Prescribing Nature for Health
Prescribing nature for health - a TED Talk by Dr Nooshin Razani
So often, our children’s access to the outoors is restricted and tightly controlled, curtailing their happiness, creativity and imagination. Prohibited by rules such as no running, no jumping, no games and keep off the grass, they are left feeling bored and reluctant to spend time outdoors. But, allow them free reign to play and they come into their own, building forts, playing cooperatively and creatively, learning to socialise and learning to co-exist with each other and with nature.
In addition, nature acts as a soothing balm, helping us to relax and destress, lowering our cortisol levels, our blood pressure, our heart rate and our breathing, easing anxiety and lifting depression. But often, those who would most benefit from spending time in nature, are those least likely to have access to any form of green space.
So, paediatrician, Dr Nooshin Razani (director for the Center for Nature and Health at University of California, San Francisco) set about collaborating with park wardens at the East Bay Regional Park District to prescribe nature to her patients and create a programme that would allow them to enjoy the benefits of quality time in nature.
The result, as she quotes one of her favorite kids, was “freedom!” and smiles all around.
Nature is something that is so important for all of us and yet, we now spend so little time outdoors. In fact, the average American spends only 7% of their time outdoors – usually consisting of the jump between house door to car door and car door to work or school door. Yet, just 15-20 minutes a day in nature can help us feel lighter and happier, inducing relaxation and reducing levels of anxiety, depression and stress.
Yet despite being something that we all need regardless of race, creed, wealth or background, access to nature, whether in the form of wilderness or urban green space, is unfortunately highly divided along these lines – with those who research shows would most benefit from nature, having the least access to it.
In summary, the most important points Dr Razani shares, are:
- Allow children to spend time in nature and they will start finding their feet, creating special forts or spaces where they can retreat and and recoup, spending time by themselves and with their peers, socialising and bonding. This activity lasts until about age 12 and is thought to help kids grow their emotional and physical maturity as they head towards adolescence.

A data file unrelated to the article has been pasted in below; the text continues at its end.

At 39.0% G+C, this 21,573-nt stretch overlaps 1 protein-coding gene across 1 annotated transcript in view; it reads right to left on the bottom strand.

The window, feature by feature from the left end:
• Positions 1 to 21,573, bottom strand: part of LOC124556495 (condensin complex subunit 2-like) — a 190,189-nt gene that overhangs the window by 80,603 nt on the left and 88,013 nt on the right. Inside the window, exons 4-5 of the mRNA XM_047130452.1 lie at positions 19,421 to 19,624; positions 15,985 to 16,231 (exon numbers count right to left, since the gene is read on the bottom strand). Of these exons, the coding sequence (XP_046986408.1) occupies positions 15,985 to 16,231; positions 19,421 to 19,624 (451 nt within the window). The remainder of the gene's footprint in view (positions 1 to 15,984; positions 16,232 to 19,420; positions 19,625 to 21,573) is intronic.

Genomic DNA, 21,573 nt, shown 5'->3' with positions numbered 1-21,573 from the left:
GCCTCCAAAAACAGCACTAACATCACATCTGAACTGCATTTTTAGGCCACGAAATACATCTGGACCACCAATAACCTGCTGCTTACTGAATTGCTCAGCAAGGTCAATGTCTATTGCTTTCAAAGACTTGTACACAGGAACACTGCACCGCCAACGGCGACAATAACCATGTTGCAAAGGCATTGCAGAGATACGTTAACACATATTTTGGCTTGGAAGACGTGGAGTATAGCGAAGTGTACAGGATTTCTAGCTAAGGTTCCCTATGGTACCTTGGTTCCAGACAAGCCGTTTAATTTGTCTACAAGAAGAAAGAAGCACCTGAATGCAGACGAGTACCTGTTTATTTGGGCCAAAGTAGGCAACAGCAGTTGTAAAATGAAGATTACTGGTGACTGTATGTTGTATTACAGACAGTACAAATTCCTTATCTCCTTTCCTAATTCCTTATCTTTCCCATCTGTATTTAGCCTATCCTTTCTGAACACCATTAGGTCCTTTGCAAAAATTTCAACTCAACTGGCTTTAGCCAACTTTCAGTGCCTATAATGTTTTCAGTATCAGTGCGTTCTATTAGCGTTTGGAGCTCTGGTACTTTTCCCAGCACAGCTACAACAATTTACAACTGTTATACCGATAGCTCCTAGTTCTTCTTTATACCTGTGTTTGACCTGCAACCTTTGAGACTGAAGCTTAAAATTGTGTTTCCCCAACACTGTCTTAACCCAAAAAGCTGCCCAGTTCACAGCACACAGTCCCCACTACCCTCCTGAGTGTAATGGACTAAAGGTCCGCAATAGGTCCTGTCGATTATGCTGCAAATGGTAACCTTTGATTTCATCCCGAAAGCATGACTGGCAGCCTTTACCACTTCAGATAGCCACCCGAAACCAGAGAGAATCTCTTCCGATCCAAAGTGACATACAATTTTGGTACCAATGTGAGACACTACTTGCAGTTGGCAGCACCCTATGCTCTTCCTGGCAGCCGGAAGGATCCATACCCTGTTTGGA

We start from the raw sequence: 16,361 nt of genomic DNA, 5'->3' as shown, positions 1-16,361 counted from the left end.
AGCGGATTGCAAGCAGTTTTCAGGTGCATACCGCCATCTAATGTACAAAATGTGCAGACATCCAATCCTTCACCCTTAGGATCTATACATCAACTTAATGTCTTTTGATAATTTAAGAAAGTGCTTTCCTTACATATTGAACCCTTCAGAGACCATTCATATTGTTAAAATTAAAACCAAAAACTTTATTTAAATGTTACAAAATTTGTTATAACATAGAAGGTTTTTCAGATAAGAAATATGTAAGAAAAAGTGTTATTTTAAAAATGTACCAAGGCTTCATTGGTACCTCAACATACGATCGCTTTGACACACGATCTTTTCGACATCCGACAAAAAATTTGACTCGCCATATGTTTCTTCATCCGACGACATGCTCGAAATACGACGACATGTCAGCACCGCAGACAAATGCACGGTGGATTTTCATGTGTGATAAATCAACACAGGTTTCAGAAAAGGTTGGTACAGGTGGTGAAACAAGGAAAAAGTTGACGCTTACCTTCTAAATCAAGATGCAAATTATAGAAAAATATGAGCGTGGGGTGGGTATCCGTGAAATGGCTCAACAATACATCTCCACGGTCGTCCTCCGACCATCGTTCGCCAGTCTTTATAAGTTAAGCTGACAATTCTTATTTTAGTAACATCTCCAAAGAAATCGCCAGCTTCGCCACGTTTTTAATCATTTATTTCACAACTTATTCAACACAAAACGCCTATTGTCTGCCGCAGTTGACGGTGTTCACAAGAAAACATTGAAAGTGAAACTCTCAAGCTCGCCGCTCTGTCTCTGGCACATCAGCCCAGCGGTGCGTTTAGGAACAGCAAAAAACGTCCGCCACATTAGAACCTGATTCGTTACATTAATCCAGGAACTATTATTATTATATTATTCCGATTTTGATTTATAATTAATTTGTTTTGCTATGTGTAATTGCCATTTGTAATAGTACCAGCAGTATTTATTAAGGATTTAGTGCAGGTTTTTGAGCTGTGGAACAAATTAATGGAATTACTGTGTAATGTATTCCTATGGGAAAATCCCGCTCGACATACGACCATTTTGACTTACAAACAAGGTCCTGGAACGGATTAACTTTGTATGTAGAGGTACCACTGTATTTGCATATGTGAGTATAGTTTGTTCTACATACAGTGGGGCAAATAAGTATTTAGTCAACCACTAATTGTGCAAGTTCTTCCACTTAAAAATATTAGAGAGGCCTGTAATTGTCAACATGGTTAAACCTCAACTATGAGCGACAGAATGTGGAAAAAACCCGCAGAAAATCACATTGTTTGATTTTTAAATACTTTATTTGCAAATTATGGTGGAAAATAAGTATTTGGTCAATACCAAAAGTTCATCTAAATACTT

- While we can benefit from any access to nature, including urban nature, the highest benefit comes when we spend time in green spaces and around trees – places which inspire a sense of awe. Here, blood pressure lowers and our breathing rate slows due to a shift from our sympathetic (stress) to our parasymathetic (relax) systems.
- Experiencing awe and the beauty of nature also helps us to move away from ruminating on our internal thoughts to paying attention to our external environment, which helps to ease ease feelings of depression and anxiety.
- So, find just a few minutes a day to go outdoors – take your children and yourself outdoors and allow them to explore – to interact with life – with trees, insects, rocks… whatever they are drawn to and allow yourself to slow down, breathe and enjoy the benefit of this feeling of being part of nature.
I hope you enjoyed this video as much as I did and that it inspires you to get out and push for accessible nature spaces within your own community.
If you would love to receive inspiration and ideas for your own nature connection and rewilding practice, don’t forget to sign up and join My Nature Nook Newsletter today.
Happy nature walking,